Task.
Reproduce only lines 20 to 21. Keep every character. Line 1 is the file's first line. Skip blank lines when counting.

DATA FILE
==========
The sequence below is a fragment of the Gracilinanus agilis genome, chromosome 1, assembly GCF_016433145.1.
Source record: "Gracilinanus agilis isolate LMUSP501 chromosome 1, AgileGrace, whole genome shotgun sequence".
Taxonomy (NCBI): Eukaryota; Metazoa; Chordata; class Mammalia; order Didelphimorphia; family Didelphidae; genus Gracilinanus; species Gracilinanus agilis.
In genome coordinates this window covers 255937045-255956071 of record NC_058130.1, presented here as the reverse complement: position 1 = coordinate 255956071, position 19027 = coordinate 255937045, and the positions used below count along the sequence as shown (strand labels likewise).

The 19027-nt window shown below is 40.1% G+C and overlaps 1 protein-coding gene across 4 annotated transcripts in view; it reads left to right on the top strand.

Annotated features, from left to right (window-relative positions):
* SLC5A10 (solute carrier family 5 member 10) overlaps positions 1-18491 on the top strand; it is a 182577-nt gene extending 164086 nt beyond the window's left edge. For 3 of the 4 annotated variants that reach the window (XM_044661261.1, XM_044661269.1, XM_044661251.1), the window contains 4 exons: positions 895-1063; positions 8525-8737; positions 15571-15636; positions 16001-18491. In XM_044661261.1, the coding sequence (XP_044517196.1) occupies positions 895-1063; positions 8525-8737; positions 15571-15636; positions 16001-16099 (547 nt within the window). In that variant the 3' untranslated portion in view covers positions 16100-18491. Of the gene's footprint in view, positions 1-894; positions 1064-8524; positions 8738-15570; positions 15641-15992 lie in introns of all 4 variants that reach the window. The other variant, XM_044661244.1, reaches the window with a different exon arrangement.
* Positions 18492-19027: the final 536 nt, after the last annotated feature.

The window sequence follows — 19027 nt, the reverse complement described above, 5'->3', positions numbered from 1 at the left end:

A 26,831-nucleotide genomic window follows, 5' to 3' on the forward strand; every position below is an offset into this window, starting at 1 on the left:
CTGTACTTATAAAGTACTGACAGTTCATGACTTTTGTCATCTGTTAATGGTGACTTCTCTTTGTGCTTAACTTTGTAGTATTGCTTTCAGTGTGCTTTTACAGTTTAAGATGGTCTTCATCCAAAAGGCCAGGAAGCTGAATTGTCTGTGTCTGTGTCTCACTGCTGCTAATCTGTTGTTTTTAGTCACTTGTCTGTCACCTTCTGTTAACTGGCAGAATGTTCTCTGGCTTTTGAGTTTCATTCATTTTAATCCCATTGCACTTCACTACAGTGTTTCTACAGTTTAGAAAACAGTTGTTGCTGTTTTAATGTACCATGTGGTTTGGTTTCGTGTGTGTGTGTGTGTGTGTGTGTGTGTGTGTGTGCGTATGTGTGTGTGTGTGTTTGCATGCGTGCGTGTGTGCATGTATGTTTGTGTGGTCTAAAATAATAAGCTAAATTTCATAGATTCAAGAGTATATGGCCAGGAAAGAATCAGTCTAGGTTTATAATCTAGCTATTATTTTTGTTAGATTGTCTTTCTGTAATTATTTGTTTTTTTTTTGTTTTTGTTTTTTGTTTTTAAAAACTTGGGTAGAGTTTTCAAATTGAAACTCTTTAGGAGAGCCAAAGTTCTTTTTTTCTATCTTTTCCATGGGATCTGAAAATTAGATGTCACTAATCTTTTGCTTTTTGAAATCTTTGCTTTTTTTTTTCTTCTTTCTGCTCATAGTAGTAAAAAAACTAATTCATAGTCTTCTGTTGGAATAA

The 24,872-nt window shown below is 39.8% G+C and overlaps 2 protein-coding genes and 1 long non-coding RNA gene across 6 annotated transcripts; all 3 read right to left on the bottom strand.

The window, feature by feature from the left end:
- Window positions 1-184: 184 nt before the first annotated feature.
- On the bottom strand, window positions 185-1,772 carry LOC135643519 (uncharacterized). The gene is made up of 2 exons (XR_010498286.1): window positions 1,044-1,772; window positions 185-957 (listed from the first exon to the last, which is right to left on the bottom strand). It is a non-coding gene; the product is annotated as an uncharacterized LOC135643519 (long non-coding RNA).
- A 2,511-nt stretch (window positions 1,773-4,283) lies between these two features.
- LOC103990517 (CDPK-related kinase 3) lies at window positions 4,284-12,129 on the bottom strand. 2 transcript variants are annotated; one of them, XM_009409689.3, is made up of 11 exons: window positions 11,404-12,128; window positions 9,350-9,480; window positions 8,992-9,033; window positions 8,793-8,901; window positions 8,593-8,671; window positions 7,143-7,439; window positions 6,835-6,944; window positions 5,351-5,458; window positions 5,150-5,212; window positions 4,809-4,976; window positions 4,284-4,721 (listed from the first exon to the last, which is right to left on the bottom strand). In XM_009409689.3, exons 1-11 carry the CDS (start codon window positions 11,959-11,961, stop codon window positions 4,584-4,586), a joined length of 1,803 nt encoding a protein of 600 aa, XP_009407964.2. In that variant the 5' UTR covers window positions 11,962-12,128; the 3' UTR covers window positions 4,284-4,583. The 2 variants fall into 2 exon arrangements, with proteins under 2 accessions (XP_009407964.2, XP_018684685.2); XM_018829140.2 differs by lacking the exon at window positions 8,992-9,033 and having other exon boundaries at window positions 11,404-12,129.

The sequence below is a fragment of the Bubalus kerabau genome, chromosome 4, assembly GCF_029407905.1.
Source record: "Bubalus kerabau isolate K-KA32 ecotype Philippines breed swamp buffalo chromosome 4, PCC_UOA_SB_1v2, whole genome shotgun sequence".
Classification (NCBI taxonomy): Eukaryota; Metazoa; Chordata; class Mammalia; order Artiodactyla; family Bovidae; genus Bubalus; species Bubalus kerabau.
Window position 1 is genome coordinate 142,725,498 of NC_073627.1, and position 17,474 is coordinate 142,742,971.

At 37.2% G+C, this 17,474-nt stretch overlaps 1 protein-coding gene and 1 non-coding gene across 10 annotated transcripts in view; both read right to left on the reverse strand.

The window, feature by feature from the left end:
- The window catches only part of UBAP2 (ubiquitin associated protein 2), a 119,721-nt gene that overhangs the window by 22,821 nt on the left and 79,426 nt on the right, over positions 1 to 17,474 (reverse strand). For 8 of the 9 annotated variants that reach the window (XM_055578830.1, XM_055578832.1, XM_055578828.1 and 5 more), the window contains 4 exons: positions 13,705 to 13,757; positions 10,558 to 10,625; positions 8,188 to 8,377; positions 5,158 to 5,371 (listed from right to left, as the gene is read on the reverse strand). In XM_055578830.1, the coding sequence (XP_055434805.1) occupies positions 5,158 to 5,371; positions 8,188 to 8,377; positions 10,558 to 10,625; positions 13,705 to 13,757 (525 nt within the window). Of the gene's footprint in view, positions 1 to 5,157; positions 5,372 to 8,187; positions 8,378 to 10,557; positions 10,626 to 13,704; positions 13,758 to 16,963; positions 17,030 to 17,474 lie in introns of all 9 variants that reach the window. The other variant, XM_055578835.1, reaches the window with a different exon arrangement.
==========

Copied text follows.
Classification (NCBI taxonomy): Eukaryota; Metazoa; Chordata; class Mammalia; order Artiodactyla; family Bovidae; genus Bubalus; species Bubalus kerabau.
Window position 1 is genome coordinate 142,725,498 of NC_073627.1, and position 17,474 is coordinate 142,742,971.